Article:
Food historians do not agree on the history and composition of chef‘s salad. Some trace it to salmagundi, a popular meat and salad dish originating in 17th-century England and popular in colonial America. Others contend chef‘s salad is a product of the early twentieth century, originating in either New York or California.
The first known printed recipe dates to 1936 and includes many ingredients found in later recipes, but no meat. A 1926 recipe already includes the garlic-rubbed salad bowl. In a note following the recipe, the author recounts the following story:
“While passing through a kitchen one day, I found the above mixture in huge bowl in the center of the chef’s table, and being friendly to salads as well as cooks, I requested a sample and was served very liberally. The salad was delicious ; in fact it was a sort of master composition and deserving of an appropriate name. As nothing but the best of everything enters into the food materials supplied to chef’s table, the salad was born and named Cooks Salad.” I have been more or less successful in ordering this particular salad; but if I wish to get this salmagundy right I order it from the chef’s table and not the salad pantry. The chef’s salad bowl is generally rubbed with garlic.”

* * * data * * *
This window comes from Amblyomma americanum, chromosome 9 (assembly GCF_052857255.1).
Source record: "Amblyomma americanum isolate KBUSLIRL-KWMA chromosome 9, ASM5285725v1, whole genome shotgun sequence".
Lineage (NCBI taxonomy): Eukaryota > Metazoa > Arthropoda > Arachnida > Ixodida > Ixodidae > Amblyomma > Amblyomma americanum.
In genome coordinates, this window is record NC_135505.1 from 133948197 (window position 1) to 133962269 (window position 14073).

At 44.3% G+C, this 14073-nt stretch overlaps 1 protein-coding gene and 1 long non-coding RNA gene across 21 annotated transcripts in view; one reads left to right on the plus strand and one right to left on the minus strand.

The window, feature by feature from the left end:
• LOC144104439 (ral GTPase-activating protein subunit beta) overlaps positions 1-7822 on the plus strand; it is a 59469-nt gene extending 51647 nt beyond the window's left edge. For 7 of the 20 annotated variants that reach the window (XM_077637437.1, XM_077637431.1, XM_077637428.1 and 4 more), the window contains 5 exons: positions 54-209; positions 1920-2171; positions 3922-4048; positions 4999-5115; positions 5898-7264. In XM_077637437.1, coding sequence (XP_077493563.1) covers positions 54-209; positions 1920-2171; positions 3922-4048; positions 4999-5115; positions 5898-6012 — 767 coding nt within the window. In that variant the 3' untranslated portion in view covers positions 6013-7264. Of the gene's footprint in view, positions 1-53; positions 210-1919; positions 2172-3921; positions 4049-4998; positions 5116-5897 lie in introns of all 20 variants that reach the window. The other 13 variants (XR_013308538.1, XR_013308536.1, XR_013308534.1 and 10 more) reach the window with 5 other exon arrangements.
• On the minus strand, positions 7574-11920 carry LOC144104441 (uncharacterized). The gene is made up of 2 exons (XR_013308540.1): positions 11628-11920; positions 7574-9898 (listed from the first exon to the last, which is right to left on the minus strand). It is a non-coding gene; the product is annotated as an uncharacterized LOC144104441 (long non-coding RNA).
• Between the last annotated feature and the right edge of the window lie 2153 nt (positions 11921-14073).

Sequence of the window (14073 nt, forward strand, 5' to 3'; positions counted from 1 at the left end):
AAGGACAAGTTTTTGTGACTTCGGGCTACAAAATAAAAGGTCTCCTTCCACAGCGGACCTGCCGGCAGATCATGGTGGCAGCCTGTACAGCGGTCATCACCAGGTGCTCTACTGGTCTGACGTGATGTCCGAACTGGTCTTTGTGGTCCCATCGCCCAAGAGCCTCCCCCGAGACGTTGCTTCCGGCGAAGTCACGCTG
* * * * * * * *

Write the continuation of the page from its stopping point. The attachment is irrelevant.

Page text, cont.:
The chef salad probably owes much of its popularity to Louis Diat, chef at the Ritz-Carlton. Cooking a la Ritz includes Diat’s recipe, which includes a base of chopped lettuce topped with julienned boiled chicken, smokedox tongue and smoked ham, then garnished with hard-cooked egg halves and watercress, all dressed with French Dressing. The inclusion of this salad on the menu at the Ritz-Carlton would have introduced the salad to more of the public. It is possible that the inclusion of Thousand Island dressing is also linked to the Ritz, since the hotel also introduced the dressing to New York City